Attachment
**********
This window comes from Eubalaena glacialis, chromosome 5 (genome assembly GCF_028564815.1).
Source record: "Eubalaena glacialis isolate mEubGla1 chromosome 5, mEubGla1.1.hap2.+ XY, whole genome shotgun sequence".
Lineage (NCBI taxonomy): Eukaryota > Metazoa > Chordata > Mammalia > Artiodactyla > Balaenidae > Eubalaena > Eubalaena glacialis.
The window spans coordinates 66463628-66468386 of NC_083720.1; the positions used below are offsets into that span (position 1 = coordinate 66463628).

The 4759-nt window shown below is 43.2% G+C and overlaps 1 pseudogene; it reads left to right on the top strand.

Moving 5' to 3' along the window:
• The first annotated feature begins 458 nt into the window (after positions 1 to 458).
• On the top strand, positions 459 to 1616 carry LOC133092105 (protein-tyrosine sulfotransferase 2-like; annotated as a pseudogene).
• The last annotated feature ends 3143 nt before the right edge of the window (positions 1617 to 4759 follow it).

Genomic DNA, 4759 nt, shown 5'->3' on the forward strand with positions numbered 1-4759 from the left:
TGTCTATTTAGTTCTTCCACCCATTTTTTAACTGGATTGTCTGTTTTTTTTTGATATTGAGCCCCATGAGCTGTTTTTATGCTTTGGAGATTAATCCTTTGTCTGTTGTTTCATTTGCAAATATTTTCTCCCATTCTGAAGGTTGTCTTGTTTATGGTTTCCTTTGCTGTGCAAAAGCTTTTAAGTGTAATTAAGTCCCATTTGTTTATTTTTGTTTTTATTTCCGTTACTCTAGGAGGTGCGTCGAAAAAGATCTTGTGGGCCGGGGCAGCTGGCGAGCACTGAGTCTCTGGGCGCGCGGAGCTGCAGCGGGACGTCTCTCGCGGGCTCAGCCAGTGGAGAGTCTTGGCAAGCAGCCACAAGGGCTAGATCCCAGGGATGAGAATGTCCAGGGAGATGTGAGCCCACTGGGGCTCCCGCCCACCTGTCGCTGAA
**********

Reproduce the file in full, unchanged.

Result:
This window comes from Eubalaena glacialis, chromosome 5 (genome assembly GCF_028564815.1).
Source record: "Eubalaena glacialis isolate mEubGla1 chromosome 5, mEubGla1.1.hap2.+ XY, whole genome shotgun sequence".
Lineage (NCBI taxonomy): Eukaryota > Metazoa > Chordata > Mammalia > Artiodactyla > Balaenidae > Eubalaena > Eubalaena glacialis.
The window spans coordinates 66463628-66468386 of NC_083720.1; the positions used below are offsets into that span (position 1 = coordinate 66463628).

The 4759-nt window shown below is 43.2% G+C and overlaps 1 pseudogene; it reads left to right on the top strand.

Moving 5' to 3' along the window:
• The first annotated feature begins 458 nt into the window (after positions 1 to 458).
• On the top strand, positions 459 to 1616 carry LOC133092105 (protein-tyrosine sulfotransferase 2-like; annotated as a pseudogene).
• The last annotated feature ends 3143 nt before the right edge of the window (positions 1617 to 4759 follow it).

Genomic DNA, 4759 nt, shown 5'->3' on the forward strand with positions numbered 1-4759 from the left:
TGTCTATTTAGTTCTTCCACCCATTTTTTAACTGGATTGTCTGTTTTTTTTTGATATTGAGCCCCATGAGCTGTTTTTATGCTTTGGAGATTAATCCTTTGTCTGTTGTTTCATTTGCAAATATTTTCTCCCATTCTGAAGGTTGTCTTGTTTATGGTTTCCTTTGCTGTGCAAAAGCTTTTAAGTGTAATTAAGTCCCATTTGTTTATTTTTGTTTTTATTTCCGTTACTCTAGGAGGTGCGTCGAAAAAGATCTTGTGGGCCGGGGCAGCTGGCGAGCACTGAGTCTCTGGGCGCGCGGAGCTGCAGCGGGACGTCTCTCGCGGGCTCAGCCAGTGGAGAGTCTTGGCAAGCAGCCACAAGGGCTAGATCCCAGGGATGAGAATGTCCAGGGAGATGTGAGCCCACTGGGGCTCCCGCCCACCTGTCGCTGAA